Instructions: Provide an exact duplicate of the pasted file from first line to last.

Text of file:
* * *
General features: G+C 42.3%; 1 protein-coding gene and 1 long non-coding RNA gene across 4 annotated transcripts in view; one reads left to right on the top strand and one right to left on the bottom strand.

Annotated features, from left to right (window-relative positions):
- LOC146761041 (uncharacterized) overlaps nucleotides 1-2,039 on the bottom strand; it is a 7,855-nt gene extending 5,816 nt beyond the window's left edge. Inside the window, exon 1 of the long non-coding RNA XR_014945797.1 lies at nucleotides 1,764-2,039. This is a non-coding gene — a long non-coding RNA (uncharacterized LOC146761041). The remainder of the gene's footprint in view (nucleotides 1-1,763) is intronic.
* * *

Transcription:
General features: G+C 42.3%; 1 protein-coding gene and 1 long non-coding RNA gene across 4 annotated transcripts in view; one reads left to right on the top strand and one right to left on the bottom strand.

Annotated features, from left to right (window-relative positions):
- LOC146761041 (uncharacterized) overlaps nucleotides 1-2,039 on the bottom strand; it is a 7,855-nt gene extending 5,816 nt beyond the window's left edge. Inside the window, exon 1 of the long non-coding RNA XR_014945797.1 lies at nucleotides 1,764-2,039. This is a non-coding gene — a long non-coding RNA (uncharacterized LOC146761041). The remainder of the gene's footprint in view (nucleotides 1-1,763) is intronic.